During the actual treatment, you will not feel or see the proton beam. You may hear some clicking from the equipment around you. After a few treatment sessions, most patients stop noticing the sounds. Most patients do not feel pain or discomfort during treatment. If you feel uncomfortable, let your care team know.
Your radiation therapists will leave the room while the beam is on. They will watch you through a video monitor. They will stay close by and can easily talk with you.
The entire session will take about 30 minutes. No recovery time is needed. You can go back to your normal routine right away. You will not need to stay overnight in a hospital or stay at the proton therapy facility.
Most patients have few or no side effects from proton therapy. When side effects do happen, they are usually minor and happen only after many treatments. Depending on where your tumor is, side effects may include skin irritation in the path of the proton beam, tiredness and hair loss in the area being treated.
Before you start treatment, your physician will talk with you about side effects you might have. Your nurse will help you manage any side effects.
Once a week (or every five treatments), you will have a meeting, called an on-treatment visit (OTV), with your radiation oncologist to talk about how your therapy is going. This is a good time to ask any new questions you may have. In some cases, your physician may order more tests, such as blood tests, CTs, MRIs or other scans. We do our best to schedule your OTVs around treatment sessions, so there is no need to make an extra trip to Fred Hutch.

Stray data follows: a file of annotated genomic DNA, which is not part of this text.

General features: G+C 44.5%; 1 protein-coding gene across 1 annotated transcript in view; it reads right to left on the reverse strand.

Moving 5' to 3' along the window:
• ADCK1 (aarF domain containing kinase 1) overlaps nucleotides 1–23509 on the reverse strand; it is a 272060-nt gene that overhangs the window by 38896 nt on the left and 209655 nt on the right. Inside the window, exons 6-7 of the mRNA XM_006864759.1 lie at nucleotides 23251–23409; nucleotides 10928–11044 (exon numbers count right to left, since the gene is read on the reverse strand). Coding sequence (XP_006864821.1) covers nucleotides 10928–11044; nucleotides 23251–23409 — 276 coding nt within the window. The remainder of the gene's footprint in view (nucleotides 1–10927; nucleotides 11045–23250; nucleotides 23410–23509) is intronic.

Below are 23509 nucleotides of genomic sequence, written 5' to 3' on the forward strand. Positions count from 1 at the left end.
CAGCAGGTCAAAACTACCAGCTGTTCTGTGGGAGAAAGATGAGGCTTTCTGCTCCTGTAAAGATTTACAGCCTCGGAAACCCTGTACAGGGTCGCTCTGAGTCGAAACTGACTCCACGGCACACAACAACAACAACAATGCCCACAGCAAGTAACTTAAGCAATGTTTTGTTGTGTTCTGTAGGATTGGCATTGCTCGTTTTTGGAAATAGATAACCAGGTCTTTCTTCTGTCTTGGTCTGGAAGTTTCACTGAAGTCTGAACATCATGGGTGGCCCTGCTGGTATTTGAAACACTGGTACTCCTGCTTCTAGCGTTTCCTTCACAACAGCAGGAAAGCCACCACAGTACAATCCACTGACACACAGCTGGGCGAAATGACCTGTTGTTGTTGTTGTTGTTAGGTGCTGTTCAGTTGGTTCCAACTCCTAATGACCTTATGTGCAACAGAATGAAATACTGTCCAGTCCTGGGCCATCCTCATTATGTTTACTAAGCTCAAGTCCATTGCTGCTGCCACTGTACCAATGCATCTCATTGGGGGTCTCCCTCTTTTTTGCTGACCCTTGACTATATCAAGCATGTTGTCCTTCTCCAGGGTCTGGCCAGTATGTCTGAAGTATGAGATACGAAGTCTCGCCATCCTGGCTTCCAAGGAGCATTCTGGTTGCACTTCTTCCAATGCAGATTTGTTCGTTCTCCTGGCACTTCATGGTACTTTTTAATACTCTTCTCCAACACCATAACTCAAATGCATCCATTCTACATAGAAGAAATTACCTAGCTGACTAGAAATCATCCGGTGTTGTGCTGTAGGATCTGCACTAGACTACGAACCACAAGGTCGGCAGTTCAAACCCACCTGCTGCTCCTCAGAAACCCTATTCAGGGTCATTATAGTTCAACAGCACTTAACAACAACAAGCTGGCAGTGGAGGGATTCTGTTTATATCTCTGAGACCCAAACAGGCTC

If you ever need to see your physician more often or if you have questions, please let one of your care team nurses know. They will help you set up more visits when needed.
If you have questions between appointments or after hours, you can reach us at these numbers:
We welcome patients and their families from outside Seattle for proton therapy. Our proton therapy facility has a patient navigator/concierge to help with your travel-related needs — from lodging with special rates to transportation to ideas for exploring the city.